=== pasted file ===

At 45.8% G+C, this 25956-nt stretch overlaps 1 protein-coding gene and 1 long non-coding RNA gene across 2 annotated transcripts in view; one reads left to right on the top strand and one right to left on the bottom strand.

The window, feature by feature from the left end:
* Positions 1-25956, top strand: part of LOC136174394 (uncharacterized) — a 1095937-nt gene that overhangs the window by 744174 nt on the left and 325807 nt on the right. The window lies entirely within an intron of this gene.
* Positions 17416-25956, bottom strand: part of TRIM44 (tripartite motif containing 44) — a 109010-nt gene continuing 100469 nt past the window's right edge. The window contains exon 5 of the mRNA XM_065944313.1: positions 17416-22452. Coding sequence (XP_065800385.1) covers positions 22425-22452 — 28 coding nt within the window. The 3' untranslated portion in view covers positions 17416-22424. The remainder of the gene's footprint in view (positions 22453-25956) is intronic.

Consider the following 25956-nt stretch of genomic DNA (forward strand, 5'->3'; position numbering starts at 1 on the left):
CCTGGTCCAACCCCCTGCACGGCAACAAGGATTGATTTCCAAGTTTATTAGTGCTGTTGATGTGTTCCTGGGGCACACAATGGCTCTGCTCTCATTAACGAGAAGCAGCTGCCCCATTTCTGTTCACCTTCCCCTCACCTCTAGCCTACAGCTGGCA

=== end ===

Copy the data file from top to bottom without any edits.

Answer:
At 45.8% G+C, this 25956-nt stretch overlaps 1 protein-coding gene and 1 long non-coding RNA gene across 2 annotated transcripts in view; one reads left to right on the top strand and one right to left on the bottom strand.

The window, feature by feature from the left end:
* Positions 1-25956, top strand: part of LOC136174394 (uncharacterized) — a 1095937-nt gene that overhangs the window by 744174 nt on the left and 325807 nt on the right. The window lies entirely within an intron of this gene.
* Positions 17416-25956, bottom strand: part of TRIM44 (tripartite motif containing 44) — a 109010-nt gene continuing 100469 nt past the window's right edge. The window contains exon 5 of the mRNA XM_065944313.1: positions 17416-22452. Coding sequence (XP_065800385.1) covers positions 22425-22452 — 28 coding nt within the window. The 3' untranslated portion in view covers positions 17416-22424. The remainder of the gene's footprint in view (positions 22453-25956) is intronic.

Consider the following 25956-nt stretch of genomic DNA (forward strand, 5'->3'; position numbering starts at 1 on the left):
CCTGGTCCAACCCCCTGCACGGCAACAAGGATTGATTTCCAAGTTTATTAGTGCTGTTGATGTGTTCCTGGGGCACACAATGGCTCTGCTCTCATTAACGAGAAGCAGCTGCCCCATTTCTGTTCACCTTCCCCTCACCTCTAGCCTACAGCTGGCA